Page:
The remaining five scales (E, B, F#, Ab and Db) are available at the first fret. Using this system, the player is never more than one fret away from any key signature at any fret.
This simple extension of Jerry Byrd's tuning to the pedal steel requires a very low level of mechanical changer technology. Each string is altered in only one direction, and by only one pedal or knee lever. This "single raise or single lower" concept makes the tuning easy to set up on inexpensive "student model" instruments.
In contrast, the Nashville E9th requires a "double raise and single lower" changer to set up the standard pedal and knee lever changes. The advanced machinery required by the Nashville E9th tuning raises the price of student instruments beyond what many can afford.
Given C as a starting point, G is tuned to a perfect fifth and F to a perfect fourth. The A string is tuned as a perfect third of the F, using the F string's harmonic point below the 4th fret as a reference. Similarly, the E and B strings are tuned as perfect thirds from the C and G strings, respectively.
The dilemma is that a D note that is in tune with the A string (derived as a third of F) is considerably flat of a D note that is in tune with the G string (derived as a fifth of C).
One of the pedal steel's greatest strengths is its ability to create perfectly tuned (i.e. "just tempered") music in any key. The compromise of the equal tempered scale, required by instruments that have twelve fixed pitches per octave, is not necessary on the steel guitar. While some steel guitarists use an electronic tuner to impose equal temperment on their instruments, forcing the twelve tone compromise as part of the tuning would do a disservice to those players who prefer the "sweeter" sound of just tempered chords.
By omitting the D string, the choice of temperment is left to the player.
The C Scale tuning can be easily extended to take advantage of these sophisticated instruments. The following chart shows an advanced version of the tuning for use with a modern 10 string pedal steel, complete with string gauges.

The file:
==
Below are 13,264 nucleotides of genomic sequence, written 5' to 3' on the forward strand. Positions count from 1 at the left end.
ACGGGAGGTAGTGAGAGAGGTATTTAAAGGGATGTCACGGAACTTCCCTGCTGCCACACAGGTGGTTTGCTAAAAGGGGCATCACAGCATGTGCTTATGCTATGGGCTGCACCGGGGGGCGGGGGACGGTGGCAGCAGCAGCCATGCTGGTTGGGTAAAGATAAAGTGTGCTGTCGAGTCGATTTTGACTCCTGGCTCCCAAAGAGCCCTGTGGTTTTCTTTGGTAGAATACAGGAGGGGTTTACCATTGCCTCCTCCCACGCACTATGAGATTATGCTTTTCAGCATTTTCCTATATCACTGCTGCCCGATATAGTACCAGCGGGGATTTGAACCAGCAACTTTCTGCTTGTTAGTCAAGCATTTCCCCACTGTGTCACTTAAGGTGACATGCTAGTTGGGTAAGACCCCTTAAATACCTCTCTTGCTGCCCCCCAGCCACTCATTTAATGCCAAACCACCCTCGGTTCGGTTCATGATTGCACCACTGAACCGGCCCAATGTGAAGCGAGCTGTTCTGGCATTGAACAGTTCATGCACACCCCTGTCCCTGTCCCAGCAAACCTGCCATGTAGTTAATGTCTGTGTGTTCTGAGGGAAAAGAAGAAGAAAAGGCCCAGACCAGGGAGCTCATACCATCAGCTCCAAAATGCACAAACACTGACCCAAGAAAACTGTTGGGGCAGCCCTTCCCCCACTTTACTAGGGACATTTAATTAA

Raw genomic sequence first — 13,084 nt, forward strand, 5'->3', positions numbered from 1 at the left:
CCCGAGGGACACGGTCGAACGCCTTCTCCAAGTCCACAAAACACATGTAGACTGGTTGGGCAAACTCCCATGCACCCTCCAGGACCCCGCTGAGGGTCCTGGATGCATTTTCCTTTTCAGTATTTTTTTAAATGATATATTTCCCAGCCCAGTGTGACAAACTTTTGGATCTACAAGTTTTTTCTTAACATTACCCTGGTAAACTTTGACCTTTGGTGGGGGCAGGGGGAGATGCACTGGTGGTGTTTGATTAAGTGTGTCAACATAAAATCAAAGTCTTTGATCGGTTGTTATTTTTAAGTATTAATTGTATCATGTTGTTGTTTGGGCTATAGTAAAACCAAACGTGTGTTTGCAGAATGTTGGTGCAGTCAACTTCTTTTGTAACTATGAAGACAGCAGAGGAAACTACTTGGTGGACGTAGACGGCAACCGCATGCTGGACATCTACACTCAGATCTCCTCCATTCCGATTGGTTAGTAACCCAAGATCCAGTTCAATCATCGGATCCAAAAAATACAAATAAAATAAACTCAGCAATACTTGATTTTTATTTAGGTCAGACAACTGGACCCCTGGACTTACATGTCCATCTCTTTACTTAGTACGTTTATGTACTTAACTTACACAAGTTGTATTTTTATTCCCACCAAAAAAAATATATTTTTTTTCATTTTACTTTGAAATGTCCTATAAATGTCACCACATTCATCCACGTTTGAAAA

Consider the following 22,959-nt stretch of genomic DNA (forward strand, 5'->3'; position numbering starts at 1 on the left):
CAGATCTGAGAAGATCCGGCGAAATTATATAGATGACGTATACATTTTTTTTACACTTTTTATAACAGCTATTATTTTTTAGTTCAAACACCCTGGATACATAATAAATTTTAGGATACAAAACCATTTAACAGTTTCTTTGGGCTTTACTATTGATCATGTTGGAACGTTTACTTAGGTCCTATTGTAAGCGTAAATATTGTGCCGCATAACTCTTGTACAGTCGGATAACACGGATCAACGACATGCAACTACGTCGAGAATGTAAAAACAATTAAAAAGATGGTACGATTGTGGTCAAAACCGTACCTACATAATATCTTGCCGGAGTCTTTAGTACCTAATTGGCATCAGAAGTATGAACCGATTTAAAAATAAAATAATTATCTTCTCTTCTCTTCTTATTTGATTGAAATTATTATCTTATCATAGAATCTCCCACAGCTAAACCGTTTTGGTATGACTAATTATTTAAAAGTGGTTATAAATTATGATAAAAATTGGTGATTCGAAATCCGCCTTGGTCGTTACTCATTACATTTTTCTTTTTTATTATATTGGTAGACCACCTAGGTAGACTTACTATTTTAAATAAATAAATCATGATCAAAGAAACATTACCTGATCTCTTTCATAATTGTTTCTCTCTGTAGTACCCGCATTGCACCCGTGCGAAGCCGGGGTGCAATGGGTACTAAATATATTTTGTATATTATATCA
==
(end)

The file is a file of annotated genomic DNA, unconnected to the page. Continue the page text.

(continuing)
LKL P1 P2 P3 LKR RKL RKR 1 E .015 --D -Eb 2 C .018 +C# 3 B .020p -Bb 4 A .022p -Ab 5 G .024w +G# 6 F .026 +F# 7 E .030 -Eb 8 C .036 +C# 9 A .044 -Ab 10 G .052 --F +G#
The 9th and 10th strings provide additional range and low harmonies. By lowering the 10th string to F with the third pedal, the tuning acquires a range close to that of a standard Spanish guitar.
The "bonus" third pedal also provides the missing D note in the low octaves. The just temperment dilemna is solved by positioning the change on the "flat side" of the tuning, where it would logically be tuned relative to the A strings and used in conjunction with pedal 2 and the flatting knee levers.
Once the tuning is learned, fast scale runs with tight harmonies are nearly as easy on the pedal steel as they are on a piano keyboard. In progressive rock, the steel guitarist can work a level playing field with other band members without fear of accidently "countrifying" the band's sound. The tuning is likewise at home in orchestral music, show tunes and film scores.
On the other hand, it's nearly impossible to coax the Nashville pedal steel sound from this tuning. Country dobro and blues licks are available, of course, but the characteristic full step bend is missing. The western swing style is also compromised because it relies on full step pedal changes within strummed chords. Bluegrass, with its reliance on fast arpeggios and pentatonic runs, is another form that's harder to play in the C Scale tuning than in the standard Nashville E9th.
Mastery of a scale-based tuning can expand a steel guitarist's musical vocabulary. For professional country musicians, it's a good choice for the rear neck of a double neck instrument. For those involved exclusively in other forms of music, the C Scale tuning effectively blocks the accidental use of undesirable country music cliches, especially the "full step bend".